At the first congressional hearing on arts funding in twelve years, D.C.-based Americans for the Arts called on the federal government to restore funding of the National Endowment for the Arts to levels not seen since the 1990s, the Associated Press reports.
The House tried to eliminate all funding for the NEA in 1995 after the endowment had supported a number of controversial exhibitions. Although the agency survived, Congress slashed its budget by 40 percent in 1996 and 1997. The Bush administration's proposed fiscal year 2008 budget includes $128.4 million for the agency — an increase of $4 million — but arts advocates are calling for an appropriation of $254 million, which, after adjusting for inflation, would match the agency's all-time-high appropriation of $176 million in 1992.
According to Robert Lynch, president and CEO of Americans for the Arts, part of the rationale for the cuts in the '90s was that private funding would fill the void. That has not happened, however, with the share of philanthropic dollars directed to arts organizations over the last decade actually declining, resulting in an estimated $8.4 billion loss to the arts community. One reason for the decline, said Lynch, is that private giving to the arts has long been tied to the inherent endorsement of arts programs by the federal government. Lynch urged lawmakers to consider the economic impact of the arts in small towns and big cities, citing a 2002 study which found that the arts generate $134 billion in economic activity annually, $24.4 billion in tax revenue, and 44.5 million full-time jobs.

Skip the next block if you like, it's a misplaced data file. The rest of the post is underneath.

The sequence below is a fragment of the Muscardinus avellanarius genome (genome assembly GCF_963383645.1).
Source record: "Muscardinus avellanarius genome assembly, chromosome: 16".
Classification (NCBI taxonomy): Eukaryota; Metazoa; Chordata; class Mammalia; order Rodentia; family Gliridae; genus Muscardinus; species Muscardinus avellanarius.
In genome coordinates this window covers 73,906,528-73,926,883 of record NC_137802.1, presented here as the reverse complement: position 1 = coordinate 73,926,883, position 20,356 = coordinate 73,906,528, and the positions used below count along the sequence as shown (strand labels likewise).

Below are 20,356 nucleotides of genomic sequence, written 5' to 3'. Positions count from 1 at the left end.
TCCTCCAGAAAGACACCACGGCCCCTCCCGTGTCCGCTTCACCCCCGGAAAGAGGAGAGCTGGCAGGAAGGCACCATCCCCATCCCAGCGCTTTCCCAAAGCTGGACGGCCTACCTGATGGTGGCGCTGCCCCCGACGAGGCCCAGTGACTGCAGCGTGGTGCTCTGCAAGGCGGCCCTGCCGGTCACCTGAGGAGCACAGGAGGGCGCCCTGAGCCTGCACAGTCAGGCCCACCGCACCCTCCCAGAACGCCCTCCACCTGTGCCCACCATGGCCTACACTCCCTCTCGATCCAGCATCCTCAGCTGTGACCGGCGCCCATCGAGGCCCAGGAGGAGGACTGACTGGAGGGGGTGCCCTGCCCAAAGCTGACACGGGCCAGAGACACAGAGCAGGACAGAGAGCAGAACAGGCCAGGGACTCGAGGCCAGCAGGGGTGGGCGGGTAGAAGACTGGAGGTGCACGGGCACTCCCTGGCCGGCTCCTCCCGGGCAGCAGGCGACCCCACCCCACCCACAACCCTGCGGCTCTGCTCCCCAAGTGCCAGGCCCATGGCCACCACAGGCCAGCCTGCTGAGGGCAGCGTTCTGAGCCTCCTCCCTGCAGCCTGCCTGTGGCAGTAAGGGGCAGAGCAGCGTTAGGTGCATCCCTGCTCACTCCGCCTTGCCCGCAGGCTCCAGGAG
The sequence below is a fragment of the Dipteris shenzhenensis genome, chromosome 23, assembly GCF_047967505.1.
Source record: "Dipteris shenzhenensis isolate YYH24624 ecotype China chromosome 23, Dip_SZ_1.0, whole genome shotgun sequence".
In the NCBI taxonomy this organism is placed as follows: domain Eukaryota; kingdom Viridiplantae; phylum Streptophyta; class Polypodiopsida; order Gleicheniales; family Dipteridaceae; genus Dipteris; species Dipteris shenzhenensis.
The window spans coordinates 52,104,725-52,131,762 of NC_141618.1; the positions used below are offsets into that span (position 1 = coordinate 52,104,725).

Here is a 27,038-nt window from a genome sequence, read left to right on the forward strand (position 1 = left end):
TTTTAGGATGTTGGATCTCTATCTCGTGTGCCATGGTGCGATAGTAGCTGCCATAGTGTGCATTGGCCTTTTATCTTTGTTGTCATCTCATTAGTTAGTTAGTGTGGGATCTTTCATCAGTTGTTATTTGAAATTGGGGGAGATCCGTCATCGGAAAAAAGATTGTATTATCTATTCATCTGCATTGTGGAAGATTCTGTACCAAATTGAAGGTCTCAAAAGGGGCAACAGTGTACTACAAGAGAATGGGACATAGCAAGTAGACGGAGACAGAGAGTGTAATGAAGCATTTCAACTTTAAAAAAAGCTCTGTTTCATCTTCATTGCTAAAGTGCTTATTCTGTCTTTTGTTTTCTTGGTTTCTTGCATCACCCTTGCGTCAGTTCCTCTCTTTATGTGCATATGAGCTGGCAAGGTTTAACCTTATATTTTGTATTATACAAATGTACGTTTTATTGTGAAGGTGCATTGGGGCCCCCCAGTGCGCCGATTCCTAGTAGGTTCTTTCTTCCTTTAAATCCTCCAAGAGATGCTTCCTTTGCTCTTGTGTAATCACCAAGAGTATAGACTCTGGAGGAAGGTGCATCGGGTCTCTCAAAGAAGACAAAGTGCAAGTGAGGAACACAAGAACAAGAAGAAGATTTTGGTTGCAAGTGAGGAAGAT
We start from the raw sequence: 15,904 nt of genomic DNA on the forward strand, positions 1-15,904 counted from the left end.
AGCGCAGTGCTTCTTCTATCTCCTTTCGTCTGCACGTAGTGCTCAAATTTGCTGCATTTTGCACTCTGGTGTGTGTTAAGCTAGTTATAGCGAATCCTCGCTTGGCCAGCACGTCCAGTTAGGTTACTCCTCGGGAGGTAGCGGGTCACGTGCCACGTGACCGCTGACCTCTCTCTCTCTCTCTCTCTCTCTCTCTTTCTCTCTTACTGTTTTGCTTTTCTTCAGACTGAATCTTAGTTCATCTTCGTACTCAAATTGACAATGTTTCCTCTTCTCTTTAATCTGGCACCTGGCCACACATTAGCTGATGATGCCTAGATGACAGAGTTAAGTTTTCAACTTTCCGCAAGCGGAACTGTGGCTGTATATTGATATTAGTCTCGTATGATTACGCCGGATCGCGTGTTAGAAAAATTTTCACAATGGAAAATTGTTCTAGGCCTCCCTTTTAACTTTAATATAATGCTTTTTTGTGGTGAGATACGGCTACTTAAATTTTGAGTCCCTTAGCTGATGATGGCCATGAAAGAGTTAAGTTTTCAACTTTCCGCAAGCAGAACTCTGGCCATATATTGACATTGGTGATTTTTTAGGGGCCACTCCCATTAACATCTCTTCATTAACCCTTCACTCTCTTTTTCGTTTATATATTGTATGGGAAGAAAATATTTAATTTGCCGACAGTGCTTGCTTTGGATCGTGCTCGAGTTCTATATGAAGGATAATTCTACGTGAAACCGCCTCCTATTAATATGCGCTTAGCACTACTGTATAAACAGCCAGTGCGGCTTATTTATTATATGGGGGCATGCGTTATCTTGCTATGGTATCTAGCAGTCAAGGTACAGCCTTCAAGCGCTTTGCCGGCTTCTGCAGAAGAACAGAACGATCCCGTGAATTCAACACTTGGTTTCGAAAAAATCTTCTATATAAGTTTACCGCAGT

Lynch was joined on the Hill by more than four hundred advocates for the arts, including actor Chris Klein, Black Entertainment Television co-founder Sheila Johnson, and jazz musician Wynton Marsalis. "Our kids are uncultured and culturally ignorant all over this country," Marsalis said. "I think it's important for us, in this time, to set another tone for what our nation is about."